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David Louie, one of the Bay Area’s first Asian American TV reporters, retires after 50 years

  • Asian American TV reporter David Louie has retired after 50 years of working at ABC7 in San Francisco.

  • He was one of the first Asian American journalists to be hired by a TV news outlet in the Bay Area, and has been on air the longest.

  • Over the years, Louie took on many of the Bay Area’s biggest stories, including the Loma Prieta earthquake, the kidnapping of Patty Hearst, the 9/11 attack in Washington, DC, and the 1976 Chowchilla Kidnapping.

  • ABC7 news anchors Kristen Sze and Dan Ashley recalled Louie’s kindness and impact throughout the years in an on-air tribute.

Asian American TV reporter David Louie has marked the end of his 50-year career at ABC7 in San Francisco.

Louie, who became a trailblazer for Asian American journalists, celebrated his retirement at the Ferry Plaza’s Wine Merchant with his colleagues on Wednesday. 

He was one of the first Asian American journalists hired by a TV news outlet in the Bay Area, and he has been on air the longest. Louie, a native of Cleveland, first started his career path in journalism at the age of 5 when he first appeared on a weekly public affairs program in Ohio. 

Louie joined ABC7 News back in 1972, where he began as a general assignment reporter. He headed the station’s Peninsula bureau and became its technology and business reporter before serving as the Station’s South Bay Bureau Chief.

Over the years, Louie took on many of the Bay Area’s biggest stories, including the Loma Prieta earthquake and the kidnapping of Patty Hearst. He also covered the 9/11 attack in Washington, DC, and the Chowchilla Kidnapping in 1976, when a school bus driver and 26 children were kidnapped and held in a box truck. According to Louie, he was the first to learn the children had been found safe.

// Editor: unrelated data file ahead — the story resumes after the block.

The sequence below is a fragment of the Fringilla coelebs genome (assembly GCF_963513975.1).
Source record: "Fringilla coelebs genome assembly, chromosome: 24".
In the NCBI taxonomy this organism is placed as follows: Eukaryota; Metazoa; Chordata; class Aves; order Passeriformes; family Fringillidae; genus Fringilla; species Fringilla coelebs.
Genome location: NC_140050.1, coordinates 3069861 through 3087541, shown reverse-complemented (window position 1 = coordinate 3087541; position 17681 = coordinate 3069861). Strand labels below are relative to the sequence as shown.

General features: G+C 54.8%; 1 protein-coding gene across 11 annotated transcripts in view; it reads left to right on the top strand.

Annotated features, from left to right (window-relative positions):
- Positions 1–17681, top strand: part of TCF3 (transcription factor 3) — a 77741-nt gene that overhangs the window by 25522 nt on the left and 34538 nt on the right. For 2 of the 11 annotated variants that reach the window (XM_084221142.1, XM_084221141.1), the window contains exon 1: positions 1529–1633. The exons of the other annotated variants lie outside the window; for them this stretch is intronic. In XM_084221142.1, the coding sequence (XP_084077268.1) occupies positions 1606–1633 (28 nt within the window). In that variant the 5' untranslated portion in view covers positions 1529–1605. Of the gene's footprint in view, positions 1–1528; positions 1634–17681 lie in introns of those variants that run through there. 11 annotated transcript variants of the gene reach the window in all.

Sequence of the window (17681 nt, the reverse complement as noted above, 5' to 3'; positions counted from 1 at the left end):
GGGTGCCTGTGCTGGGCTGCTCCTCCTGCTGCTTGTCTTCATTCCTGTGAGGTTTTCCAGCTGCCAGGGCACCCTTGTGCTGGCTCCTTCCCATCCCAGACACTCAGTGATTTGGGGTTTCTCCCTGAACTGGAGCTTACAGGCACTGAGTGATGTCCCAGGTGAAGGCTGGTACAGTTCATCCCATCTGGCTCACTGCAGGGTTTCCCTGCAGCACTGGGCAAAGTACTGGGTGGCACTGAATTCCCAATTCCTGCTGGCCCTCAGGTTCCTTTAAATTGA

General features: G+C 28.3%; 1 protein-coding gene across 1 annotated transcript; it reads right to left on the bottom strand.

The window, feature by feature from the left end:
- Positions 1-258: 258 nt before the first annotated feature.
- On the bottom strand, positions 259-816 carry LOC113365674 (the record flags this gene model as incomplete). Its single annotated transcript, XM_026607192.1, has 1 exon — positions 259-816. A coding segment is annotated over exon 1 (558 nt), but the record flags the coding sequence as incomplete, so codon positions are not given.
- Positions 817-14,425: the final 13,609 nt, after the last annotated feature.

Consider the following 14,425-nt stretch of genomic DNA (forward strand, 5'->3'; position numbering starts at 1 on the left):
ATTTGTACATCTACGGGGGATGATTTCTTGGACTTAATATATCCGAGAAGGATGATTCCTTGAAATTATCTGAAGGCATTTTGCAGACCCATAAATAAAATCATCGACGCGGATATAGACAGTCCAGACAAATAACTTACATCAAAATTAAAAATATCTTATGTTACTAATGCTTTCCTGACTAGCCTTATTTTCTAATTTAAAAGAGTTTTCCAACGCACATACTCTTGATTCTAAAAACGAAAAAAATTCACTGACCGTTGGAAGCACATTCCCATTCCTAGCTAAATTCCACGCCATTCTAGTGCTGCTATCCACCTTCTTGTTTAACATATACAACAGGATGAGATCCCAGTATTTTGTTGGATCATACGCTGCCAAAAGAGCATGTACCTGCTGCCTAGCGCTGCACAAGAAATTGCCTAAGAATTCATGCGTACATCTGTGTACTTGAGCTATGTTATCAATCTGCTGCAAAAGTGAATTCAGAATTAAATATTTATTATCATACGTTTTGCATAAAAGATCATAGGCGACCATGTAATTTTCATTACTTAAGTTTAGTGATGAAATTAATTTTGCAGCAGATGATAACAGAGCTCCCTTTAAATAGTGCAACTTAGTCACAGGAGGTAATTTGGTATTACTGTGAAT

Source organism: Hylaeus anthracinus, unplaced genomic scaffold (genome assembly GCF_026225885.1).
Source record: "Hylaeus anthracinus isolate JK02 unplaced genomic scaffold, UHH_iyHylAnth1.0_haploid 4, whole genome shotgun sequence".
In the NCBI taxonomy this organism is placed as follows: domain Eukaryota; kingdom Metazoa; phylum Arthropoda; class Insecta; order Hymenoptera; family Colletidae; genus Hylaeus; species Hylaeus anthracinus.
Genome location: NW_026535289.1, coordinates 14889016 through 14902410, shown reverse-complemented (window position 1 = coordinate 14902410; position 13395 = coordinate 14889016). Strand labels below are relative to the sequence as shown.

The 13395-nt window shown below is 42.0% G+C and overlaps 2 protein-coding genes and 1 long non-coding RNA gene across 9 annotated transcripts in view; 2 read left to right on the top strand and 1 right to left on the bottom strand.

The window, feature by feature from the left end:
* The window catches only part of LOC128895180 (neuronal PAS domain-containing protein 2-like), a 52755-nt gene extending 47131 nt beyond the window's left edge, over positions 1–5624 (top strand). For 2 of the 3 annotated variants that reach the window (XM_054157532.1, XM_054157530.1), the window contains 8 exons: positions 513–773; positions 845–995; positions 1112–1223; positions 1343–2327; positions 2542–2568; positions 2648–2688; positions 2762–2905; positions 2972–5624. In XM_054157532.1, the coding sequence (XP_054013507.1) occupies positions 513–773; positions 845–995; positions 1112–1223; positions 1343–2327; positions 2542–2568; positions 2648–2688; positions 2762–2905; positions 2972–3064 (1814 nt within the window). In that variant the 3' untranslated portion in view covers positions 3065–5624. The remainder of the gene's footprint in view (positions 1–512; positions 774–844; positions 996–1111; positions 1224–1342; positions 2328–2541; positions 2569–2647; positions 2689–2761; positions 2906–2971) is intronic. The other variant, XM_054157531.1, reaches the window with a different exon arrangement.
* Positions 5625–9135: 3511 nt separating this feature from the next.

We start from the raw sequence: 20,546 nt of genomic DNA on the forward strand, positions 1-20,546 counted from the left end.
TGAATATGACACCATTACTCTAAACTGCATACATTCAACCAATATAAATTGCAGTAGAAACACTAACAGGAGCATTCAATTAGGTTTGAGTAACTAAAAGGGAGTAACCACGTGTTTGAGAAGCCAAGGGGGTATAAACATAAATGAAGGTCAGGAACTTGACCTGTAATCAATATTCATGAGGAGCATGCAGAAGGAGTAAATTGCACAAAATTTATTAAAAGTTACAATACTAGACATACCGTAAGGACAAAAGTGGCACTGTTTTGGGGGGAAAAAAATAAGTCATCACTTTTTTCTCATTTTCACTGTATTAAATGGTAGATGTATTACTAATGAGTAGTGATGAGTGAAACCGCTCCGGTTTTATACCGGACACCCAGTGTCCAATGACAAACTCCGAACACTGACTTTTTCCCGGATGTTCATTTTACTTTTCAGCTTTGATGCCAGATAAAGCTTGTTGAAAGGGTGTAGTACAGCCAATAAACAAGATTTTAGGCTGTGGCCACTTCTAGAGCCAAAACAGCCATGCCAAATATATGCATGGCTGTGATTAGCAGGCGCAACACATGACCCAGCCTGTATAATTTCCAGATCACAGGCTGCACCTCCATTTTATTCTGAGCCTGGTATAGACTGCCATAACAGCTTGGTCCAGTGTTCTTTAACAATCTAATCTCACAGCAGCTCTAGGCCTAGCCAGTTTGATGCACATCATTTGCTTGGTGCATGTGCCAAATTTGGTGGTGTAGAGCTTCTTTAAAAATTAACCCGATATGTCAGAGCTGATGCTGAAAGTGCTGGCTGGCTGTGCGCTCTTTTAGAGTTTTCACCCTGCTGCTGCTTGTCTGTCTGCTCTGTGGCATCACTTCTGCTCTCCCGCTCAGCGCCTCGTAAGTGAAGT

Moreover, Louie has traveled to Asia many times to cover historical stories, such as the People Power Revolution in the Philippines that ended with former president and dictator Ferdinand Marcos going into exile.

In addition, Louie served on the board of directors of the Radio and Television Digital News Directors Association and as the president of the Asian American Journalists Association. 

ABC7 news anchor Kristen Sze was brought to tears as she recalled how she was awarded her first scholarship by Louie.  

“You were one of the Asian American Journalists Association’s founders and veterans who believed in me as a college student and gave me a scholarship,” Sze told Louie while on air. “When I got that plaque from you, and you were the one who handed it to me, it really was such an encouragement. After watching you all these years and seeing an Asian American face on television at a time when there weren’t a lot, [made me believe] there’s a place for me in TV news, too. That meant so much.” 

ABC7 News anchor Dan Ashley also highlighted Louie’s kindness and impact in the community. Louie is actively involved in philanthropy and charity work, and recently endowed a scholarship for Asian American students at his alma mater at the Medill School of Journalism at Northwestern University.

“It’s just an example of the influence and impact you have had, not just in the community, but here within our little ABC7 family. You are beloved, as you know,” Ashley said. 

 

Featured Image via ABC7 News Bay Area

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